Drink Beer At Historic Landmarks In Hot Springs, Arkansas

Food & Drink

Celebrate National Beer Day with a look at some of the best watering holes in Hot Springs.

Historic Bathhouse Row

Lavanya Sunkara

The thermal springs that flow from the mountains of Hot Springs, Arkansas were thought to have healing powers. For decades, Americans flocked to this resort town with European style bathhouses to find cures for all sorts of ailments. It turned out, it was just the fresh air and relaxing in mineral waters that helped alleviate symptoms. The hot springs, a result of volcanic activity and product of rainwater collected 4,400 years ago, don’t have any medicinal powers, but they sure make good beer. At the Superior Bathhouse Brewery, housed in a former bathhouse, you’ll find just that– beer made from 144-degree spring water. Just across the street, the oldest bar in the state, the Ohio Club, which has served famous gangsters and celebrities, has been in operation since 1905.

Little waterfalls and pond in Hot Springs National Park


The “Valley of the Vapors,” as the city has come to be known, offers a window into the past with Art Deco buildings and the historic Bathhouse Row. Located in the Ouachita Mountains 90 minutes southwest of Little Rock, it is built right into the country’s second-smallest national park. Spanning 5,000 acres, Hot Springs National Park consists of 30 miles of hiking trails through the Ouachita Mountains, springs coming out of the Hot Springs Mountain and the Bathhouse Row. Built between 1892 and 1923 to rival the luxurious bathhouses and gardens of Europe, the stately buildings stretch along the magnolia-lined road in downtown. Although most of them have long shuttered, a few remain open to visitors.  

Superior Bathhouse Brewery

Superior Bathhouse Brewery

Lavanya Sunkara

The red brick Superior Bathhouse, after lying vacant for nearly 30 years, was reimagined as a brewery, craft beer tasting room, a full-service restaurant and event space. Rose Schweikhart, a New Jersey transplant, set out to realize her dream of owning a brewery when she moved to Arkansas in 2011. She began to negotiate with the federal government to allow her to lease a former bathhouse in the heart of the town. Two years and an 80-page proposal later, the Superior Bathhouse Brewery came into being as the first brewery in a national park and the only one in the world to use thermal waters as the main ingredient.

Rose Schweikhart of Superior Bathhouse Brewery

Lavanya Sunkara

The brewery is constantly putting out new craft beers in a myriad of varieties, ranging from light to dark, mild to strong. Try the flight of four to get a taste of various beers, including the Two in the Tank imperial hefeweizen style beer that features notes of orange, and the Beez Kneez kolsch brewed with local honey and basil. A must have is the homemade root beer, also made using the hot springs. The restaurant serves farm fresh food, and including fan favorites like the soft pretzel with beer cheese and roasted mushroom panini.

The Ohio Club

The Ohio Club Bar

The Ohio Club

Opened in 1905 and named for the birthplace of its original owners, the Ohio Club has been frequented by athletes like Babe Ruth and gangsters like Bugsy Siegel, Lucky Luciano and Al Capone. It camouflaged itself as the Ohio Cigar Store during prohibition with the speakeasy bar and casino hidden upstairs. Al Capone visited it so many times that he had his own dedicated hotel room at the nearby Arlington Hotel. With images of its famous patrons splashed on the walls, a mahogany hand carved mantel from the late 1800s, and a lifesize statue of Al Capone right outside, the Ohio Club takes pride in its colorful history.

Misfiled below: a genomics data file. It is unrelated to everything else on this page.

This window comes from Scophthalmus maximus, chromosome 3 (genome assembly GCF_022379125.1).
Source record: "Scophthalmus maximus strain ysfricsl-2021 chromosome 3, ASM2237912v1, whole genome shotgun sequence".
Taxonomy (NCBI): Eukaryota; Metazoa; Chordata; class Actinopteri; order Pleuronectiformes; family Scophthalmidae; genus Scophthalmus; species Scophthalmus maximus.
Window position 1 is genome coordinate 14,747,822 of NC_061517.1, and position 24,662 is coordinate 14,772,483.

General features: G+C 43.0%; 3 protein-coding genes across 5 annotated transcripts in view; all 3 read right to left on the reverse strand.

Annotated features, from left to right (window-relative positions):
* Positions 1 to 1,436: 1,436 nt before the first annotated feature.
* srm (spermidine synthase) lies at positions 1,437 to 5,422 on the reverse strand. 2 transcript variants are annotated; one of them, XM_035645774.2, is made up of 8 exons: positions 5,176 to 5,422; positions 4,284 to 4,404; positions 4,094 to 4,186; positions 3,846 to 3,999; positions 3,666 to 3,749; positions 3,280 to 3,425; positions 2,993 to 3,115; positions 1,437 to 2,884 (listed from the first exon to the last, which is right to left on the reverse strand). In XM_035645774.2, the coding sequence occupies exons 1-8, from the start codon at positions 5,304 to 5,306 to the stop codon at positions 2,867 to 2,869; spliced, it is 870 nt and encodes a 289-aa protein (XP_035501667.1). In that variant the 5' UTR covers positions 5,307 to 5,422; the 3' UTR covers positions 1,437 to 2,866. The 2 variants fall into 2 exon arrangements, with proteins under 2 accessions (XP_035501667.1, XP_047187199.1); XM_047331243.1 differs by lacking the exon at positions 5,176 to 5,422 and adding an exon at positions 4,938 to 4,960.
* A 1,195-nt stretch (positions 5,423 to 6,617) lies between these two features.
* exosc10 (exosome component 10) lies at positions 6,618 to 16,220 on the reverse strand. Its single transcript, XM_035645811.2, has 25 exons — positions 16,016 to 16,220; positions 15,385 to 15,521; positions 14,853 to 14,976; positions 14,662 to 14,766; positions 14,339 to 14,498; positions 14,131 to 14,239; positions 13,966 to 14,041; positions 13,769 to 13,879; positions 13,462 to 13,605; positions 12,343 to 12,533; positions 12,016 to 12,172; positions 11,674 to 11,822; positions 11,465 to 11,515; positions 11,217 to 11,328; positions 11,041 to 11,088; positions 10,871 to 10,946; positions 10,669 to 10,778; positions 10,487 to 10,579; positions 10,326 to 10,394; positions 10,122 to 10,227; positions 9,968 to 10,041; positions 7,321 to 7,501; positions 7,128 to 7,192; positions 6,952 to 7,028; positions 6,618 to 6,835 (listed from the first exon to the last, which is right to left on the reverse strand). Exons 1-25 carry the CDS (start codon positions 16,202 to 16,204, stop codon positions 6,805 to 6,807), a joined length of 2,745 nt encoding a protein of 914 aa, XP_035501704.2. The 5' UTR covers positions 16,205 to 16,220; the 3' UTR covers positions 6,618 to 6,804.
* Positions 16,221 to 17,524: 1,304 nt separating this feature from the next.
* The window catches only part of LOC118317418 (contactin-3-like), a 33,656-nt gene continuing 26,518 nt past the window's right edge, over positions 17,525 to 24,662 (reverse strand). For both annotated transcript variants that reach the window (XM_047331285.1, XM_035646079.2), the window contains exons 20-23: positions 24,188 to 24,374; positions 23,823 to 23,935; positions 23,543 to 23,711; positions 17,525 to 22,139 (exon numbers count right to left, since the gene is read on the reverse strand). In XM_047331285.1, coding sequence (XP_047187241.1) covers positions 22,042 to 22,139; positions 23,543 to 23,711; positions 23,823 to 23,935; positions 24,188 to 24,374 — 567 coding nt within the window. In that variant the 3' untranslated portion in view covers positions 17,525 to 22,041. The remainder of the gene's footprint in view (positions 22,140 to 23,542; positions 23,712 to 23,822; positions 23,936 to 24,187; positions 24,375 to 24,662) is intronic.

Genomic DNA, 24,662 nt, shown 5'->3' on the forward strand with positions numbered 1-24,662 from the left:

Al Capone Statue at the Ohio Club

Lavanya Sunkara

The casino and sportsbook operations closed down in 1967, and it has since been a great place to reminisce about the old times while sipping beer and enjoying live music. The place has seen performances by Mae West, Sammy Davis Jr., Tony Bennett, and a host of Blues and Jazz musicians. It was rumored that Teddy Roosevelt enjoyed a beer here, and Bill Clinton frequented it during his younger years, making this a presidential joint. Even if you can’t find any celebs here now, expect to still enjoy live music, great food and a fantastic time.  

Where To Stay

Hot Springs National Park overlooking the Arlington Resort Hotel & Spa

Lavanya Sunkara

Stay amid history at the largest hotel in the state, the Arlington Resort Hotel & Spa. Located at the end of the Bathhouse Row, the Spanish-Colonial building with two domed towers and 20s ambiance features 478 luxury rooms. A stay here means you may be spending time in rooms once used by the likes of Ronald Reagan, John F. Kennedy, Andrew Carnegie, Marilyn Monroe and Joe DiMaggio. Get an authentic massage and spa treatment at the Thermal Water Spa, which offers a chance to bathe in hot springs pumped directly into the hotel.

The boutique Waters Hotel, an Ascend Hotel Collection Member, is housed in the renovated 1913 Thompson building on Bathhouse Row. It was formerly used as a doctors’ office to dispense prescriptions for the bathhouses. The hotel has 62 modern rooms and a full-service restaurant and a lounge, The Avenue, offering southern artisan-style cuisine made with locally sourced ingredients.

Lookout Point Lakeside Inn

Lavanya Sunkara

For a romantic stay, drive 15 minutes to the Lookout Point Lakeside Inn, voted as one of the most romantic inns in the country. This pet-friendly inn has charming rooms with balconies and electric fireplaces, and offers wine receptions and boat cruises on Lake Hamilton.

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